I didn’t expect it, but changing publishing houses is like living in Mayberry your whole life and deciding to relocate to London. Potentially forever. You’re aware that it won’t be an easy transition, but you can’t imagine it’s that hard. People speak the same language where you’re going and historically, we were all once kinsmen.
Change is the essence of life. People do it every day. Even nature is perpetually evolving: winter, spring, summer, fall. So this should feel organic, right?
Not quite. I won’t sugarcoat the truth. This has been one of the most arduous journeys I’ve ever experienced. Nearly more difficult than getting my first book published—because then I was simply happy for an open door. I was content to have my novel be made real on bookshelves. I didn’t know anybody in publishing, and they didn’t know me. My publisher and I were new sweethearts, and I hardly edited a dozen words of my manuscript before it went to press.
Bless all the experienced authors who cheered and smiled and let me think it all so snappy. If I met my debut self right now, I’d pour her a stiff drink and say, “Girl… start taking that Zantac.”
Here’s something you need to know about me: I’m loyal to a fault. I fiercely defend my trusted relationships until I reach an absolute, indisputable end. I don’t know how to be any other way, personally or professionally. So I stayed at my original publishing house for nearly ten years while it and everyone in it changed.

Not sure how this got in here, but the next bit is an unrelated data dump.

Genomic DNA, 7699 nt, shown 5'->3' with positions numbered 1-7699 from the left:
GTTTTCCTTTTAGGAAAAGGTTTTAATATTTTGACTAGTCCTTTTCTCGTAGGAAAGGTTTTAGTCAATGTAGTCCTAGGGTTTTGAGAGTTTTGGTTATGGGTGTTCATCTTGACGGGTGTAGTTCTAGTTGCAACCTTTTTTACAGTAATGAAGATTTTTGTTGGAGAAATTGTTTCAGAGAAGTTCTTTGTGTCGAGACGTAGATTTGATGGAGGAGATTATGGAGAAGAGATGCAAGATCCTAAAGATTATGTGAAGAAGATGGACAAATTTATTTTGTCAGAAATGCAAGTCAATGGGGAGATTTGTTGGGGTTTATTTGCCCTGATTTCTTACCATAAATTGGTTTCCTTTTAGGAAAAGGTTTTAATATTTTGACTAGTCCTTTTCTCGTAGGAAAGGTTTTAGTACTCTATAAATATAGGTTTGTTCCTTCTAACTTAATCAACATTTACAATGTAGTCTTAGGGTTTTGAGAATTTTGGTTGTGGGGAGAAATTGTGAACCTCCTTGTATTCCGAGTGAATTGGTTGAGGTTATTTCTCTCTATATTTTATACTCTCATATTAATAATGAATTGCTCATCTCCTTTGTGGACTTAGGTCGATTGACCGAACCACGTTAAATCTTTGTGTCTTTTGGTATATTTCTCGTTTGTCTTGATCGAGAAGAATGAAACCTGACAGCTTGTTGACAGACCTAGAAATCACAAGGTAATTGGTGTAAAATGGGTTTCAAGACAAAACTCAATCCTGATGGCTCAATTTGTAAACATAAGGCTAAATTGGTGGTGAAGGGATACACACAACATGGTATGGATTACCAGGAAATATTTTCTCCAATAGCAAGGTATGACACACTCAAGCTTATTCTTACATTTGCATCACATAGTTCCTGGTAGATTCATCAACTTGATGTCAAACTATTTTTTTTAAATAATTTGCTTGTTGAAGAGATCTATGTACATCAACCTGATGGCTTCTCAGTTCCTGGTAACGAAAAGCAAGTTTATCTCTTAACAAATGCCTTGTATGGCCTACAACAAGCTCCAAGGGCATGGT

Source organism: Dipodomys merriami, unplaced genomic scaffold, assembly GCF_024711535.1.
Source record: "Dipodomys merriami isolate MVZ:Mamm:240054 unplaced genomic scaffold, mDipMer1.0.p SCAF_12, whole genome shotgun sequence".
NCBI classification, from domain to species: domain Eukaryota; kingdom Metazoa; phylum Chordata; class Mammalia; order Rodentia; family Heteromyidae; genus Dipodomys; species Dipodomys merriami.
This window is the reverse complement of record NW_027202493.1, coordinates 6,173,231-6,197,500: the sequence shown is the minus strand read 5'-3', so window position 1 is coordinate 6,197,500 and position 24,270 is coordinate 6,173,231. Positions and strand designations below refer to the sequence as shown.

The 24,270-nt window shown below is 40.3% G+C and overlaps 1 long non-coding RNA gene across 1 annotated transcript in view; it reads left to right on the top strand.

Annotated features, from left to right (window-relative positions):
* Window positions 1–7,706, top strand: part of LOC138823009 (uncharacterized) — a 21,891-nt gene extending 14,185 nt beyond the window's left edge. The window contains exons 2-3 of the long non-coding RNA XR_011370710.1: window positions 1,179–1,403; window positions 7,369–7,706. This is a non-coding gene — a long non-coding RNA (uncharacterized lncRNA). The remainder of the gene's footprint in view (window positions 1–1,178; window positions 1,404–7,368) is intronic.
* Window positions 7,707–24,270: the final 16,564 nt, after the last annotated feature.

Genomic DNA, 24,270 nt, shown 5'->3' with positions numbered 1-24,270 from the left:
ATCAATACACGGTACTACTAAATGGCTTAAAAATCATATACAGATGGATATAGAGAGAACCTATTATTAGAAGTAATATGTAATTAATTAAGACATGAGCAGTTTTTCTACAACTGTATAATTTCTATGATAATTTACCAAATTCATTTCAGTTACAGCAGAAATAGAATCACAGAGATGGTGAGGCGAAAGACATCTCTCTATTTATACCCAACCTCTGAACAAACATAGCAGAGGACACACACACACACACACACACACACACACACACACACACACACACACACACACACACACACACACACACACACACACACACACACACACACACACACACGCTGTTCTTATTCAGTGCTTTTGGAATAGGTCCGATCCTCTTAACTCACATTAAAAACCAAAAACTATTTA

I went through six or seven editors—so many I can’t even recall the exact count. They just kept leaving my imprint. And for those of you who’ve never had your editor leave in the middle of your book project, I think I can speak for the rest of us: it completely knocks you off your creative horse. Your writing legally belongs to the publishing house, not the editor employed by the house. So there you stay to be assigned to another in-house editor, who is usually inundated with projects already. Back to square one with the nice-to-meet-you’s, never mind the ins and outs of the book you’re working on. Do that 6-7 times and you feel like a redheaded stepchild. How could you not?
What many of you don’t know is that when my latest novel The Mapmaker’s Children released, my lovely editor left for another publishing house imprint, and I was assigned once more. This was the straw that broke the writer’s back. My agent and I agreed that I needed to move to a fresh house. Easier said than done. Here’s why…
Unlike with my debut, I know people now. [Read more…]